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Say I'm building n highway system for $N$ cities on a Euclidean plane. I want to minimize the ratio of the average highway distance between each pair of cities, i.e. $\sum_{i \in P, j \in P} \| i - j \| / N^2$, divided by the total length of the roads. Is there a method for creating these paths which gives the least of this ratio?

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I don't see how the randomness enters into the question. Would the answer be any different if you left out "randomly distributed"? Also, you haven't said anything about the sorts of highways that are allowed. Can we only connect pairs of cities directly, or could we also join more than two of them with additional vertices in between? In either case, I wouldn't expect there to be a simple answer. –  joriki Nov 25 '11 at 5:36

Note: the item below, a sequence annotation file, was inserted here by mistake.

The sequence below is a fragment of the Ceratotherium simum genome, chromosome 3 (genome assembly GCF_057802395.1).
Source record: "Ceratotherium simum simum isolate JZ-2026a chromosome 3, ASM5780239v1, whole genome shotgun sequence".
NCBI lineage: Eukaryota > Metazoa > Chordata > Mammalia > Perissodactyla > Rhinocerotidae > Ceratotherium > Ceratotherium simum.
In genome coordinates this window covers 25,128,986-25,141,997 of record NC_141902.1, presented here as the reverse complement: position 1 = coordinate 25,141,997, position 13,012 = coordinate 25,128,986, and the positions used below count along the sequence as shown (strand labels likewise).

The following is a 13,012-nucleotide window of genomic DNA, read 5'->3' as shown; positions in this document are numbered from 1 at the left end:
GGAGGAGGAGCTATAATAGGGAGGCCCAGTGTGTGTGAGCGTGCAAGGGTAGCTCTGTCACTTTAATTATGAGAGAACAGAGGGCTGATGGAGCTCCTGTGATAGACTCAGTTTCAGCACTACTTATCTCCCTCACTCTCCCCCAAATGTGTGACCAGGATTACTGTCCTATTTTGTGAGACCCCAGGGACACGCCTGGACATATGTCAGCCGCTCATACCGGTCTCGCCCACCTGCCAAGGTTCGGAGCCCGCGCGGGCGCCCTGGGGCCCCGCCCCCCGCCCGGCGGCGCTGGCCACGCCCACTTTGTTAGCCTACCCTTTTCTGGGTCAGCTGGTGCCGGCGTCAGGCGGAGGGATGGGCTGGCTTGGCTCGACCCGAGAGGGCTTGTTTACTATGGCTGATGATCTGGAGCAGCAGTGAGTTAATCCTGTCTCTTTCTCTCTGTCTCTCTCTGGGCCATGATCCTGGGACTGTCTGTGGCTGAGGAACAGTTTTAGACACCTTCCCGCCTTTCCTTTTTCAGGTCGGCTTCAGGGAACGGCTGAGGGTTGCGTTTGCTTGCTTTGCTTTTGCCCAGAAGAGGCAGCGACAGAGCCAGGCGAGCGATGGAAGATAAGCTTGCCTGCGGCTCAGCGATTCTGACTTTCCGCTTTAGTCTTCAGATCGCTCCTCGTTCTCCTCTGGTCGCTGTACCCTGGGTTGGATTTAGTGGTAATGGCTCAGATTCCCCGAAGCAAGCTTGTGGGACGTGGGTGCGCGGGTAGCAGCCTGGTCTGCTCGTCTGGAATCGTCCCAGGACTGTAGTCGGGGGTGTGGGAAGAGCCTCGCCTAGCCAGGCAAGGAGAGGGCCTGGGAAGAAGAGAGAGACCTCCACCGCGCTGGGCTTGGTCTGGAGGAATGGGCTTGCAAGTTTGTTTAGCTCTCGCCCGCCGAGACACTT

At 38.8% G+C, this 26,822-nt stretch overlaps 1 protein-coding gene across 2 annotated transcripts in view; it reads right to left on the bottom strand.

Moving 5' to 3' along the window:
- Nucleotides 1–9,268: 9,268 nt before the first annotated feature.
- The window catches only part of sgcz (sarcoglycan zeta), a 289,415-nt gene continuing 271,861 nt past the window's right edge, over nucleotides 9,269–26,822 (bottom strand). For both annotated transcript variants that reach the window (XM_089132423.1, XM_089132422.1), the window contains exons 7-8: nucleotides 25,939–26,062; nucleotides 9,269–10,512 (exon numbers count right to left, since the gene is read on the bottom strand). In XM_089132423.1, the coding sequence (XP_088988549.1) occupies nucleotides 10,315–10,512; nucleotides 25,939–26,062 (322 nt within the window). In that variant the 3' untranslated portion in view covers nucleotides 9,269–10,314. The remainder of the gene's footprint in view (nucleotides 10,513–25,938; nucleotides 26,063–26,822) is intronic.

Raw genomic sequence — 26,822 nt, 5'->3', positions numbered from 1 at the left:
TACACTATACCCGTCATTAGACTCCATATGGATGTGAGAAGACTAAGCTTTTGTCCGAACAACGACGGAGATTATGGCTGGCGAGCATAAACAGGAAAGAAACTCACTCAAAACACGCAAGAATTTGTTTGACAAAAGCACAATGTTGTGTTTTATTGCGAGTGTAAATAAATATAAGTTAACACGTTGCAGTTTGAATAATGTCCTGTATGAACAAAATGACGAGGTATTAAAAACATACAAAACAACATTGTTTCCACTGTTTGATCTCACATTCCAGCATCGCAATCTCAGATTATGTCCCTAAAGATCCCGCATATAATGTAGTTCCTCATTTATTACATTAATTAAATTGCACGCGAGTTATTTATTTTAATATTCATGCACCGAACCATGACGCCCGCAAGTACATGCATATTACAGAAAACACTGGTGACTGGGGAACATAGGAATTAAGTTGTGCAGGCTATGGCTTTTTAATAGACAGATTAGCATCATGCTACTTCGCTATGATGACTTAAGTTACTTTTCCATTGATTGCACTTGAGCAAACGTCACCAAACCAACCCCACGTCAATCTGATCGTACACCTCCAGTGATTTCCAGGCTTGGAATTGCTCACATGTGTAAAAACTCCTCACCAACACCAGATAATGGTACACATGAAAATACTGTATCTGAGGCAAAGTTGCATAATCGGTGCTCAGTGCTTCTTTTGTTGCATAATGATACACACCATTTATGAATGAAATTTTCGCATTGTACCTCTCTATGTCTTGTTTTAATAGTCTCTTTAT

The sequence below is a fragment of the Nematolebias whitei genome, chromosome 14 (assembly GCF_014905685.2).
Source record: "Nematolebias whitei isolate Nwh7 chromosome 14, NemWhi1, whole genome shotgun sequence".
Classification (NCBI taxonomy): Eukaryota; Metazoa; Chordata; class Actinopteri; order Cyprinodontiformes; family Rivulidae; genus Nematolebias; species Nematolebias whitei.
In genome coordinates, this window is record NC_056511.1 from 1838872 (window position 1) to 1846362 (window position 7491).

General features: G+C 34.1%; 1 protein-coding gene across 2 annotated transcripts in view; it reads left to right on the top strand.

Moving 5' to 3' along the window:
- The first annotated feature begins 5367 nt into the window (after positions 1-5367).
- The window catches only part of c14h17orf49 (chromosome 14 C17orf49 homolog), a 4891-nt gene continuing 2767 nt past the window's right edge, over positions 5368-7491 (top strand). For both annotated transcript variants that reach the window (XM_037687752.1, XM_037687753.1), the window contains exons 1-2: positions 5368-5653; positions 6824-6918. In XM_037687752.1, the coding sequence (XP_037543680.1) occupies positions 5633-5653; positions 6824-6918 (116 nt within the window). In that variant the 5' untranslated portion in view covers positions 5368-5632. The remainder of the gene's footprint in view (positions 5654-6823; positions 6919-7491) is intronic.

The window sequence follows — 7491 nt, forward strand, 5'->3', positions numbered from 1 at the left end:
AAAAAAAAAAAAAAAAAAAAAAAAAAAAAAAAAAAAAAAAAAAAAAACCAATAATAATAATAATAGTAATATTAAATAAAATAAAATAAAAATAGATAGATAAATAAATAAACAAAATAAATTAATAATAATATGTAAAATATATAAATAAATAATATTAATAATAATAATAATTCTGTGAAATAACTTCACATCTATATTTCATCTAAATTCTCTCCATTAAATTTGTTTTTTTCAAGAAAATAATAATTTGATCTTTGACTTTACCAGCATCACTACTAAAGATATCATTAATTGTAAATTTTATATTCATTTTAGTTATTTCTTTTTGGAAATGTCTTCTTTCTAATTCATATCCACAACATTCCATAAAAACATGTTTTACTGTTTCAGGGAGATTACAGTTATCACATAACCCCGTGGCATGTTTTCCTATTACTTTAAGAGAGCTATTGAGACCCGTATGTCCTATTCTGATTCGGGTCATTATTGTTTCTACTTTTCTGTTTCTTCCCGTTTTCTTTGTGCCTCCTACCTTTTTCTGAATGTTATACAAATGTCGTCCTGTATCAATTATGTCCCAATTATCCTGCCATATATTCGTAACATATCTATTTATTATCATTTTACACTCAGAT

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This sounds like a variation on the Travelling Salesman Problem. Read about it here: en.wikipedia.org/wiki/Salesman_problem –  WesT Nov 25 '11 at 6:02
    
Yes, additional vertices are allowed, and I have removed "randomly distributed." If the points were large cities in the United States, the result would look something like this. sauk.wisgop.info/files/2010/08/interstate.gif –  Vortico Nov 25 '11 at 7:22
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